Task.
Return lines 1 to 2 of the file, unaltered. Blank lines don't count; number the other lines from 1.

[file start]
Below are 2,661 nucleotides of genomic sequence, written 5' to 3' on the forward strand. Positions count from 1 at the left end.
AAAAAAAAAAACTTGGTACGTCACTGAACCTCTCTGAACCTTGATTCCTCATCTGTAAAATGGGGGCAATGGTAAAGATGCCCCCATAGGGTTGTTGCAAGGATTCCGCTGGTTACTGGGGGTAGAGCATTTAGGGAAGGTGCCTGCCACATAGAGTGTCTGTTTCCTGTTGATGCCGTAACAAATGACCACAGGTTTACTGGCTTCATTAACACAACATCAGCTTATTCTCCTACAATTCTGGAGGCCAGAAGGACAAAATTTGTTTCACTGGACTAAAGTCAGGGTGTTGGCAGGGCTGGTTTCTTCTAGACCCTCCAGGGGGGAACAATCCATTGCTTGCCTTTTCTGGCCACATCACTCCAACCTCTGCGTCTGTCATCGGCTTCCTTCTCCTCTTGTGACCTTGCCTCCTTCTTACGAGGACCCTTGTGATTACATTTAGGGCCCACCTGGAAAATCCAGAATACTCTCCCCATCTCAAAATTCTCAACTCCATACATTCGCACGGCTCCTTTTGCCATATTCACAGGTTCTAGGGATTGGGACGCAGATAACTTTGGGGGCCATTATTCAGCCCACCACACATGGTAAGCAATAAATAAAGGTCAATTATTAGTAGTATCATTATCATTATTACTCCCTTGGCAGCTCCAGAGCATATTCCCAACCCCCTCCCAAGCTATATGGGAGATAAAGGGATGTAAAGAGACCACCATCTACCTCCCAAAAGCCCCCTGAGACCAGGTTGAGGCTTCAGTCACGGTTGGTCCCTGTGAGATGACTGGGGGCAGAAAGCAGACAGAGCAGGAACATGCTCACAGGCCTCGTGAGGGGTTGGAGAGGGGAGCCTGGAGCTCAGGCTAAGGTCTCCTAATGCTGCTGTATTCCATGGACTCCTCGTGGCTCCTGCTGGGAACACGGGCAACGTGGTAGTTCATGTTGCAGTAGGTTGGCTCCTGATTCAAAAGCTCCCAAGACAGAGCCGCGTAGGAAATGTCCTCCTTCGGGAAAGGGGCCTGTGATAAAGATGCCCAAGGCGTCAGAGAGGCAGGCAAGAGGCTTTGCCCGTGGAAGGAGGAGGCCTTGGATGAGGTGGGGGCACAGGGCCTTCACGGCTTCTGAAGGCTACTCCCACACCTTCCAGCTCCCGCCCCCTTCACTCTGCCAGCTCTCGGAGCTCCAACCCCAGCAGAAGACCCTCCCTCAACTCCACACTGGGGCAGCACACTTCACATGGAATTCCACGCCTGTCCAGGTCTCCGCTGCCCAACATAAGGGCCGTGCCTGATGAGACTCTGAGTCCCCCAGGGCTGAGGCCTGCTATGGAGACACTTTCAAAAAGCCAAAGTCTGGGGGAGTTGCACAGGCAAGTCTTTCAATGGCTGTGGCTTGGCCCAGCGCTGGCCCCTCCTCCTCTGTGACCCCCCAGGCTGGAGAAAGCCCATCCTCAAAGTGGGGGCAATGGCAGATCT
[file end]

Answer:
Below are 2,661 nucleotides of genomic sequence, written 5' to 3' on the forward strand. Positions count from 1 at the left end.
AAAAAAAAAAACTTGGTACGTCACTGAACCTCTCTGAACCTTGATTCCTCATCTGTAAAATGGGGGCAATGGTAAAGATGCCCCCATAGGGTTGTTGCAAGGATTCCGCTGGTTACTGGGGGTAGAGCATTTAGGGAAGGTGCCTGCCACATAGAGTGTCTGTTTCCTGTTGATGCCGTAACAAATGACCACAGGTTTACTGGCTTCATTAACACAACATCAGCTTATTCTCCTACAATTCTGGAGGCCAGAAGGACAAAATTTGTTTCACTGGACTAAAGTCAGGGTGTTGGCAGGGCTGGTTTCTTCTAGACCCTCCAGGGGGGAACAATCCATTGCTTGCCTTTTCTGGCCACATCACTCCAACCTCTGCGTCTGTCATCGGCTTCCTTCTCCTCTTGTGACCTTGCCTCCTTCTTACGAGGACCCTTGTGATTACATTTAGGGCCCACCTGGAAAATCCAGAATACTCTCCCCATCTCAAAATTCTCAACTCCATACATTCGCACGGCTCCTTTTGCCATATTCACAGGTTCTAGGGATTGGGACGCAGATAACTTTGGGGGCCATTATTCAGCCCACCACACATGGTAAGCAATAAATAAAGGTCAATTATTAGTAGTATCATTATCATTATTACTCCCTTGGCAGCTCCAGAGCATATTCCCAACCCCCTCCCAAGCTATATGGGAGATAAAGGGATGTAAAGAGACCACCATCTACCTCCCAAAAGCCCCCTGAGACCAGGTTGAGGCTTCAGTCACGGTTGGTCCCTGTGAGATGACTGGGGGCAGAAAGCAGACAGAGCAGGAACATGCTCACAGGCCTCGTGAGGGGTTGGAGAGGGGAGCCTGGAGCTCAGGCTAAGGTCTCCTAATGCTGCTGTATTCCATGGACTCCTCGTGGCTCCTGCTGGGAACACGGGCAACGTGGTAGTTCATGTTGCAGTAGGTTGGCTCCTGATTCAAAAGCTCCCAAGACAGAGCCGCGTAGGAAATGTCCTCCTTCGGGAAAGGGGCCTGTGATAAAGATGCCCAAGGCGTCAGAGAGGCAGGCAAGAGGCTTTGCCCGTGGAAGGAGGAGGCCTTGGATGAGGTGGGGGCACAGGGCCTTCACGGCTTCTGAAGGCTACTCCCACACCTTCCAGCTCCCGCCCCCTTCACTCTGCCAGCTCTCGGAGCTCCAACCCCAGCAGAAGACCCTCCCTCAACTCCACACTGGGGCAGCACACTTCACATGGAATTCCACGCCTGTCCAGGTCTCCGCTGCCCAACATAAGGGCCGTGCCTGATGAGACTCTGAGTCCCCCAGGGCTGAGGCCTGCTATGGAGACACTTTCAAAAAGCCAAAGTCTGGGGGAGTTGCACAGGCAAGTCTTTCAATGGCTGTGGCTTGGCCCAGCGCTGGCCCCTCCTCCTCTGTGACCCCCCAGGCTGGAGAAAGCCCATCCTCAAAGTGGGGGCAATGGCAGATCT